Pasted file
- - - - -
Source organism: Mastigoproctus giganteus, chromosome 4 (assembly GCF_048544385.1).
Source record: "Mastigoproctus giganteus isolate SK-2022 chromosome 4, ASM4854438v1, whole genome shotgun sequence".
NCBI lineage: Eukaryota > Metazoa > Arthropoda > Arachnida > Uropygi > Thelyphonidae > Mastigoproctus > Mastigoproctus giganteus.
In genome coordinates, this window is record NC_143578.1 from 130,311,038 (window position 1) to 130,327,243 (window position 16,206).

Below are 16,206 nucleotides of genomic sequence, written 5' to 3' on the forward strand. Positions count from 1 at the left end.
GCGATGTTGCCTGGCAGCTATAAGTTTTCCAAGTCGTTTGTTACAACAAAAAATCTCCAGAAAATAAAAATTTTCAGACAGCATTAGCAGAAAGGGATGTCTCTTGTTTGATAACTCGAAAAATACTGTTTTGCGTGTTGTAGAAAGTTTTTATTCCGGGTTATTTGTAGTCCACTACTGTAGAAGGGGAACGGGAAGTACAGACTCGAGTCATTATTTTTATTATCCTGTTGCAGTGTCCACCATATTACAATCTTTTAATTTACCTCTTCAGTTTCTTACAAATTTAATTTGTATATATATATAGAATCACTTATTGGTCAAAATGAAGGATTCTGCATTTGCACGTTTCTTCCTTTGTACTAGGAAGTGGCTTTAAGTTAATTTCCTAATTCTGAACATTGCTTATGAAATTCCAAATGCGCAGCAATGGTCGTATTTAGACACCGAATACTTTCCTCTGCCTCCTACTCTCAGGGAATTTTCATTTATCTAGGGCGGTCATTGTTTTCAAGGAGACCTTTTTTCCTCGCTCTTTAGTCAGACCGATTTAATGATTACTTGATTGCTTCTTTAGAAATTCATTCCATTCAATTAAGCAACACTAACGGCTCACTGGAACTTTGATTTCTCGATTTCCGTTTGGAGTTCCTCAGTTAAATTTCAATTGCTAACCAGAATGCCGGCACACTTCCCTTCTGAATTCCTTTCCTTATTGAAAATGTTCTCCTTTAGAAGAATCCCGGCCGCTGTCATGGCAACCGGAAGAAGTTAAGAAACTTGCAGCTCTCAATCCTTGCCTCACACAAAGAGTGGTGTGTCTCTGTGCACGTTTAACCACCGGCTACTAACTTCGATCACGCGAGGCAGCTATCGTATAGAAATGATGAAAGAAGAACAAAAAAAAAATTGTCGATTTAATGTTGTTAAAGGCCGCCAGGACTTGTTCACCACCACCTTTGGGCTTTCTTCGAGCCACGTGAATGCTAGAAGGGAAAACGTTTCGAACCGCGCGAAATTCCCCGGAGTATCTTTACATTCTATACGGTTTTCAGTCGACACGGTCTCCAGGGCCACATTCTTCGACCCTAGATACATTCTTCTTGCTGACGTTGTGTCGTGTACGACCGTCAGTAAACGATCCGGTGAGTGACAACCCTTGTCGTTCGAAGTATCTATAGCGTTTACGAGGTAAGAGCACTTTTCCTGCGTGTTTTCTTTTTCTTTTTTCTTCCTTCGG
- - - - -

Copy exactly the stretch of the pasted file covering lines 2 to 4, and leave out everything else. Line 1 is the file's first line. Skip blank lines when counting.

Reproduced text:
Source record: "Mastigoproctus giganteus isolate SK-2022 chromosome 4, ASM4854438v1, whole genome shotgun sequence".
NCBI lineage: Eukaryota > Metazoa > Arthropoda > Arachnida > Uropygi > Thelyphonidae > Mastigoproctus > Mastigoproctus giganteus.
In genome coordinates, this window is record NC_143578.1 from 130,311,038 (window position 1) to 130,327,243 (window position 16,206).